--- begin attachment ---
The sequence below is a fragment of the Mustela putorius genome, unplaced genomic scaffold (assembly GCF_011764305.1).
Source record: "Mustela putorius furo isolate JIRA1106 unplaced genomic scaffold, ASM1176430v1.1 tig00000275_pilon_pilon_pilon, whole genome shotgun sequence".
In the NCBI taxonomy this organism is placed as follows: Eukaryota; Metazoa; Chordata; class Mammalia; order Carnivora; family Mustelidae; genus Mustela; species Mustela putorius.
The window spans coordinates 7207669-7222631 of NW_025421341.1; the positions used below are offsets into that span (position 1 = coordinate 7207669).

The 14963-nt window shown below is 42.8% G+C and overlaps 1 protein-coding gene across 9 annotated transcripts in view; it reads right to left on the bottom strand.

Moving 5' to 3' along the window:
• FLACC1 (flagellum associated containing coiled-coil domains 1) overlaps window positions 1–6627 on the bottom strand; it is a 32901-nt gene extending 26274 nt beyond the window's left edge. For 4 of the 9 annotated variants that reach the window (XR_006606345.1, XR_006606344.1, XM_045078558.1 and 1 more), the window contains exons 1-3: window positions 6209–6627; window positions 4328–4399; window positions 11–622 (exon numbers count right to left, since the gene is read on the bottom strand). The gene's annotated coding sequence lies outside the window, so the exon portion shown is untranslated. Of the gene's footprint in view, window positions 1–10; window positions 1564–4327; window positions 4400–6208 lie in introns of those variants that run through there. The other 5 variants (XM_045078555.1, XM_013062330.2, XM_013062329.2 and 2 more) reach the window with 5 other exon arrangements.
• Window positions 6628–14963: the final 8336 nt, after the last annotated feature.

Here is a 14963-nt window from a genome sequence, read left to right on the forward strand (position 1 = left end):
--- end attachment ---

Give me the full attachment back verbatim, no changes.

The sequence below is a fragment of the Mustela putorius genome, unplaced genomic scaffold (assembly GCF_011764305.1).
Source record: "Mustela putorius furo isolate JIRA1106 unplaced genomic scaffold, ASM1176430v1.1 tig00000275_pilon_pilon_pilon, whole genome shotgun sequence".
In the NCBI taxonomy this organism is placed as follows: Eukaryota; Metazoa; Chordata; class Mammalia; order Carnivora; family Mustelidae; genus Mustela; species Mustela putorius.
The window spans coordinates 7207669-7222631 of NW_025421341.1; the positions used below are offsets into that span (position 1 = coordinate 7207669).

The 14963-nt window shown below is 42.8% G+C and overlaps 1 protein-coding gene across 9 annotated transcripts in view; it reads right to left on the bottom strand.

Moving 5' to 3' along the window:
• FLACC1 (flagellum associated containing coiled-coil domains 1) overlaps window positions 1–6627 on the bottom strand; it is a 32901-nt gene extending 26274 nt beyond the window's left edge. For 4 of the 9 annotated variants that reach the window (XR_006606345.1, XR_006606344.1, XM_045078558.1 and 1 more), the window contains exons 1-3: window positions 6209–6627; window positions 4328–4399; window positions 11–622 (exon numbers count right to left, since the gene is read on the bottom strand). The gene's annotated coding sequence lies outside the window, so the exon portion shown is untranslated. Of the gene's footprint in view, window positions 1–10; window positions 1564–4327; window positions 4400–6208 lie in introns of those variants that run through there. The other 5 variants (XM_045078555.1, XM_013062330.2, XM_013062329.2 and 2 more) reach the window with 5 other exon arrangements.
• Window positions 6628–14963: the final 8336 nt, after the last annotated feature.

Here is a 14963-nt window from a genome sequence, read left to right on the forward strand (position 1 = left end):